Saturday, January 3, 2009

The Aqua Mustang 60 – ENOUGH?

Maybe I have told myself enough – not just today but since I went back to writing in 1991 after a glorious period that began in 1986 when I had decided to stop writing forever, for words at that time were of no help to me – not like scenes in nature and in painting, sounds in nature and in music – as if even thoughnature might connect with Wordsworth and Keats, as it did with visual artists and musicians, there was no such connection for me that I could put into words without falsifying what I felt with conclusions, premature or otherwise – as if nature were safely fortified against the forces of the tyranny of words.

This freedom from words must have been part of the lightheartedness that kept sweeping through the aqua Mustang that summer – that spirited vehicle in which I was spending so much time, driving and driving and driving though not bothering much with maps, stopping to park and breathe and think in thin, pine-scented mountain air, or lie beside a lake – there were lakes everywhere in the summer of ’86 when I had passed 50 and was finally young, and it was as if it were forever since I been by a lake, certainly never the way it was now wearing the earphones of my new Walkman. A Walkman, which was not an our-kind-of-people’s device. They would edit out Walkmans just as they had edited out Jean-Paul Belmondo. I could think of these careful editings out of experience as something that had affected all in the family, even at times me myself.

And sometimes as I drove I wondered why it had taken me so long to burn bridges – as everything I remembered now I remembered in a different way than I would have before I started speaking before groups about what and how it had all been, the life in that family. The way it has been before what I had taken so long to identify as a depression had lifted, a depression bad enough when assisted by alcohol, and worse without the alcohol – fighting it by trying to set off fireworks, as someone once said of me to my then girlfriend Vannie. Don’t you see he’s always setting off fireworks for you – as if sparkle and substance could never meet and Vannie should run fast. This guy was just out of Yale and thought he knew how far a person should go.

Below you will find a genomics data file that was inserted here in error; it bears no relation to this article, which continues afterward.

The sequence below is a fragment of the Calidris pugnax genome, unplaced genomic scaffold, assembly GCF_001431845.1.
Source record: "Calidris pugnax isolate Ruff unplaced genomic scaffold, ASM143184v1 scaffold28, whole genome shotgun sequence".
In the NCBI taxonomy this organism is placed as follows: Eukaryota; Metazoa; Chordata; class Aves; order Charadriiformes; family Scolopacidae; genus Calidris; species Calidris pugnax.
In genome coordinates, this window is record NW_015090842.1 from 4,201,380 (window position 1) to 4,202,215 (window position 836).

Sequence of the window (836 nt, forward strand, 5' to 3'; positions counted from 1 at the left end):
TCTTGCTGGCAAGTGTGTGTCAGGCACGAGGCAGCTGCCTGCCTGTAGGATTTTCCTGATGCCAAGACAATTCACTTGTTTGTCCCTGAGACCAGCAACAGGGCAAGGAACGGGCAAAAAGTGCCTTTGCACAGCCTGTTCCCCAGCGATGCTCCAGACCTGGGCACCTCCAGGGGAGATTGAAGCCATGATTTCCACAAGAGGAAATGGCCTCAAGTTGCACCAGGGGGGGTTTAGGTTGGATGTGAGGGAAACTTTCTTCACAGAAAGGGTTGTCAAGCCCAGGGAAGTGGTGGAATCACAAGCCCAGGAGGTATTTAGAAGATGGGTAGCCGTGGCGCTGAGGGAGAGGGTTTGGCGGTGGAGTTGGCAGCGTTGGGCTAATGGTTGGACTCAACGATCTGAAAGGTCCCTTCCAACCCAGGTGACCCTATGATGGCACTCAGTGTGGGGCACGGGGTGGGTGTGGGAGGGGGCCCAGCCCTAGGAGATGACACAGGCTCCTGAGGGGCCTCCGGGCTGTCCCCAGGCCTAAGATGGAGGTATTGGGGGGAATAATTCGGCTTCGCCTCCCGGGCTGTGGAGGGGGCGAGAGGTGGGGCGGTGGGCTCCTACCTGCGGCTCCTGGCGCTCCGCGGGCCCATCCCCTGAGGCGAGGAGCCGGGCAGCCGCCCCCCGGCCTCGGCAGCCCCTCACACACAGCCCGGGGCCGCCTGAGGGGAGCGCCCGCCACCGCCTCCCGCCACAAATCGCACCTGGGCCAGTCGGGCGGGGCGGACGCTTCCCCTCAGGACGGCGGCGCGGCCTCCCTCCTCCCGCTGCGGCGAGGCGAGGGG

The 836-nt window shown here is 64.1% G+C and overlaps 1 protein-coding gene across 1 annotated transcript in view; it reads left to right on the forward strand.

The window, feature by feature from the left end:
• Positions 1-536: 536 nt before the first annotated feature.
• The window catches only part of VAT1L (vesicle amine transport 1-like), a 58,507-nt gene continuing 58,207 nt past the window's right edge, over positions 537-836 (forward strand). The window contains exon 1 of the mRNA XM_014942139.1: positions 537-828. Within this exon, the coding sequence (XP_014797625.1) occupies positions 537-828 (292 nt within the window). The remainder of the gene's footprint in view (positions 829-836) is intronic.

But now since the previous autumn I had been again setting off the rockets and pinwheels and whistling bomb-like things. It was the first time, I realized that, though I had always seen what was wrong with them – the caution, the Anglo envy, the bigotry in the world I was supposed to be in – the first time that I was choosing sides with no way back, crossing enemy lines to hand the enemy my people’s secrets.

This was more complex than my stated, to friends, conclusion years back that there must be bad blood in the family I came from since they were all doing so badly. Not me, since I did not hold jobs, but my brother and father and uncle, who had been fired from jobs by which they defined themselves – and their wives who were sunk in something so deep you did not ask questions. Bad blood.

More recently my mother, though unhappy with her state, had been talking about what, as she put it, separated us from all of them outside the family. What it is, she said, “is that we must have good genes.

I drove through the summer, still based in Vermont but gradually spending more time over the border the land of the White Mountains, which now seemed black with menace, and I felt like a knight riding into battle, a little scared but gleefully ready to take on all foes, natural or supernatural. And time became compressed.

I kept on driving, but in September I was not alone in the car, and this long-haired blue eyed girl/woman with me now in what had become an intense trysting time, she had, by god, one of those mysterious English American supposed upper class accents, and she knew the Wasp world, and her pedigreed mother had set her up for sex with older men when she was still a child, and so she knew these worlds full of fake correct people, and she knew what I was hunting.

We based ourselves at Jason Bacon’s other house, which he called a camp, in a Wasp enclave on Lake Champlain. At first, before it shattered, before betrayal and counter-betrayal – so surprising and so familiar – it was all more like a hopeful kid’s wet dream, she was that good at what we were doing. I stared at her from above and below in wonder as if I had never seen a naked woman before. Maybe not so young as she looked, but young enough to look the way she looked. In bed I could imagine her covered in a 1950s prom gown that was strapless and about to slip down – this dreaming taken place right there in Jason’s camp and played off against her actual nakedness.

And still I was not finished. As the hunt continued and the last part of the year unfolded, in the first snow now, I was back again, this time to rescue my favorite cousin, the one who had been a dancer until they had had to flee New York ahead of the law. My favorite cousin, who was just now back in the mountains, just sprung from a battered women’s shelter in northern Minnesota.

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